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Essay: Nicholas Johnson on Taxes and Corporate Tax Breaks

posted on October 26, 2007 at 9:19 AM


Nicholas Johnson is a visiting law professor at the University of Iowa. In a previous life he was a member of the Federal Communications Commission – back when, some say, the FCC was a vigilant watchdog over the nation’s airwaves. As a regulator, Johnson was more concerned about patterns of ownership and fairness than facilitating the broadcast oligarchies of today.

He remains a populist, and while he is still concerned about the current condition of the nation’s broadcast resources, he’s also a little worked up about taxes and tax breaks.

Don’t get me wrong. I don’t mind paying taxes.

Taxes are just another way of buying stuff. Stuff we need, like roads and schools.

We ought to be focusing on programs, not taxes.

But when our state and local officials start giving away my tax money to for-profit businesses I add my howl of protest to that of the tax cutters and libertarians.

Corporate welfare. Subsidies. Tax breaks. TIFs.

All, in effect, transfer taxpayers’ dollars to a business’s bottom line.

Give a business a property tax break and the rest of us either pay more property taxes or needed programs have to be cut.

What ideological hypocrisy for a business to say, “Get the government off my back – but first give me more corporate welfare”!

When government favors some businesses, but not their competitors, it upsets a free market economy to no one’s benefit – except for the lucky recipient.

If a business can’t find private sector money isn’t that a pretty persuasive indication it’s not appropriate for the public's money either?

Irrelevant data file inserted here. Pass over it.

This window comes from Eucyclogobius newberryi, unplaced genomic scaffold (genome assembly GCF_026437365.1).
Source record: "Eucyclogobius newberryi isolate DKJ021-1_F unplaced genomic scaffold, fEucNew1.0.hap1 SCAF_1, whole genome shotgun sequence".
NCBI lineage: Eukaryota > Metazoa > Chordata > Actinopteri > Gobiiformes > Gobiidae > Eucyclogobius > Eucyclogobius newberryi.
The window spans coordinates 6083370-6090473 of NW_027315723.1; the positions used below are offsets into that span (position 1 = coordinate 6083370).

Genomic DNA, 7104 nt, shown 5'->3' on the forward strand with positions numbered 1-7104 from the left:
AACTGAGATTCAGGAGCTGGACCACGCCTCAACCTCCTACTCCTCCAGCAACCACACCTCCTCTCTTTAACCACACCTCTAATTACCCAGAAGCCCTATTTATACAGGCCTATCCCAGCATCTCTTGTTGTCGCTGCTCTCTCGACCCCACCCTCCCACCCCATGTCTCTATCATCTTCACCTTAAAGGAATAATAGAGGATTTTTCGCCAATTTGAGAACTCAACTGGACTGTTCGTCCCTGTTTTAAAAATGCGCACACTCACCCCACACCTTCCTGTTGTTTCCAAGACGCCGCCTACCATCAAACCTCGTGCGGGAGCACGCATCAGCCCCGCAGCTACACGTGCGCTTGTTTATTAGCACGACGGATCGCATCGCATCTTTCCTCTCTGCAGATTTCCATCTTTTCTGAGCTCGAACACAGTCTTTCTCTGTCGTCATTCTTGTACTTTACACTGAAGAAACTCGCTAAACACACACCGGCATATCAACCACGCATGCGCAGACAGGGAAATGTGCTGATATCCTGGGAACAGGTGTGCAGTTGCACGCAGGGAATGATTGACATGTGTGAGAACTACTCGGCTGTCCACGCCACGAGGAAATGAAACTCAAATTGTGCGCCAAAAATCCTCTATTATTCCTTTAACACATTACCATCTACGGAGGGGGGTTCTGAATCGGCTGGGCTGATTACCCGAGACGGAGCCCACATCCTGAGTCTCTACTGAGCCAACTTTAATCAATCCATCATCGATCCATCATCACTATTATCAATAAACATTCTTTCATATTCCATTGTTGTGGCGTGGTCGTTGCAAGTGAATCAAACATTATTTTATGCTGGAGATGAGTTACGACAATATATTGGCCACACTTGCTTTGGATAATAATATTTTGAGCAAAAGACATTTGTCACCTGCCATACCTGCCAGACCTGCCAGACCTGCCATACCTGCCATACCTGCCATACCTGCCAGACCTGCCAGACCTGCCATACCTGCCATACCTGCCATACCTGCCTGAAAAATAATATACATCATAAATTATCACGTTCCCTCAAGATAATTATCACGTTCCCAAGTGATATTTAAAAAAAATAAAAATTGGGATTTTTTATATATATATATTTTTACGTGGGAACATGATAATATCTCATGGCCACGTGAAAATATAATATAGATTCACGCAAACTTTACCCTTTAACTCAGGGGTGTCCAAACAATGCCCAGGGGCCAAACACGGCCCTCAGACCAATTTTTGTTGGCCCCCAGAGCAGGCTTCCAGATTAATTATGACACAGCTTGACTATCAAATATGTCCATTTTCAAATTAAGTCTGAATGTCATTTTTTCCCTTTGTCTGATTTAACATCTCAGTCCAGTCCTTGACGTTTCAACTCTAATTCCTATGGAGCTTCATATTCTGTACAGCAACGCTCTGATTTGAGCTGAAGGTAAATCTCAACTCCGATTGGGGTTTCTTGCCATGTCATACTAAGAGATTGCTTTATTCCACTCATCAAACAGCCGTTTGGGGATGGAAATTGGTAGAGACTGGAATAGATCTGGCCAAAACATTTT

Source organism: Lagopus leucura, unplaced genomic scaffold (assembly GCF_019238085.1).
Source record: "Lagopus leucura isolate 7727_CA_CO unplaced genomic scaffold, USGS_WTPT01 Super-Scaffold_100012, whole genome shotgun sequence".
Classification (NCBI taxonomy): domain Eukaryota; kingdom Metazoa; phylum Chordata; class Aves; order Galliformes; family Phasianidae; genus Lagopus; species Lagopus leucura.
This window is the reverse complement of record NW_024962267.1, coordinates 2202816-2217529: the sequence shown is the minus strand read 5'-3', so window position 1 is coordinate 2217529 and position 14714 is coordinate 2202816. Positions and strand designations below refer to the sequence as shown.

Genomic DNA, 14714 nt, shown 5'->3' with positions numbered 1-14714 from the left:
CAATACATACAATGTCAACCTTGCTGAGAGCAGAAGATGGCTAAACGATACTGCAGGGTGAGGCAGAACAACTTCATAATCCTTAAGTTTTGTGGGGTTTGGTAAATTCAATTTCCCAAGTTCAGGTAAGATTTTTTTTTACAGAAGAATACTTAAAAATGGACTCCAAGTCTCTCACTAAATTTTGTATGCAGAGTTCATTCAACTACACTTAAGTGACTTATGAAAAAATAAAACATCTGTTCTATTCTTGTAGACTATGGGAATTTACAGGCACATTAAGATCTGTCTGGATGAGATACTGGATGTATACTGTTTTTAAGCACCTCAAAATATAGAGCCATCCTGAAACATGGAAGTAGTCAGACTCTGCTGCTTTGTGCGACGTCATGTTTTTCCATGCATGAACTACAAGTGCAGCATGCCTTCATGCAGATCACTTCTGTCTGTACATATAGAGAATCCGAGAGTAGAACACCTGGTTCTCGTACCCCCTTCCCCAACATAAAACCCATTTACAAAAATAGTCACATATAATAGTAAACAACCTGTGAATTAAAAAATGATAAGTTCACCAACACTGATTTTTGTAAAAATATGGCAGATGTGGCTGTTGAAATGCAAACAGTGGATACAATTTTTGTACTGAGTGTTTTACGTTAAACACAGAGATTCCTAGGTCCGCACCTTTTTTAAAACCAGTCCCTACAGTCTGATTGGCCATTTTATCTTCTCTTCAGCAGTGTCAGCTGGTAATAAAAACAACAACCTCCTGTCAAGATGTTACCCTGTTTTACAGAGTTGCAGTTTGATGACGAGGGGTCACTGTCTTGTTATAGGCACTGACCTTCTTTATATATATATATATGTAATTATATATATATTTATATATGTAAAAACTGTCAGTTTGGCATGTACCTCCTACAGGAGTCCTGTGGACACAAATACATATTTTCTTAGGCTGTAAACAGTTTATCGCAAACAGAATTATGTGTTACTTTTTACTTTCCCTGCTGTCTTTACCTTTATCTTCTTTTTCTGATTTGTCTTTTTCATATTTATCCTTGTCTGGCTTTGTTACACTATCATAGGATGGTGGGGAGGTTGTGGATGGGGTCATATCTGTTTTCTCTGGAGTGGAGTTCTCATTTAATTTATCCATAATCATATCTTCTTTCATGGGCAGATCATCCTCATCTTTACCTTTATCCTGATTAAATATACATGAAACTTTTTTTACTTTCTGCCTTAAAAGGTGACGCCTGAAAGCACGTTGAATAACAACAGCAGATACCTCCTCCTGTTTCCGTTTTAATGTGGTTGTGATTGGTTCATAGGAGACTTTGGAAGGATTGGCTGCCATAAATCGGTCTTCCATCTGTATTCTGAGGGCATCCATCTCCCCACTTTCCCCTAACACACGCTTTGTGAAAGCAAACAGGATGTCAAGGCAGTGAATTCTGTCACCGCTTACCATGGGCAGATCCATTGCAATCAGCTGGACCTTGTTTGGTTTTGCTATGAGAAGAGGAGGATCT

It doesn’t work. Governor Vilsack offered Maytag $100 million to stay in Newton. It left anyway.

Why compete for businesses that won’t come to Iowa unless we bribe them? Let ‘em go elsewhere.

Public officials aren’t very skilled at evaluating taxpayer-funded business proposals – a lot of which go belly up, miss construction deadlines, or new job goals even with our money.

And there’s always the temptation to give our money to their campaign contributors.

How can we know when we’re just being blackmailed? Many projects go ahead without subsidy.

With the rampant lack of transparency it’s virtually impossible for us to follow the shell-and-pea game of cheap land, tax abatements, and cash grants.

It’s time to stop these wasteful giveaways.

What can we do? Businesses respond to an educated and skilled workforce, transportation and communication infrastructure, and quality of life – schools, parks, theaters, neighborhoods, libraries and natural settings.

Investing our taxes in those assets will both attract business and directly benefit the taxpaying public -- a much better return on investment than putting cash on the bottom line of wealthy, and reluctant, business owners.

Tags: business Iowa politics taxes

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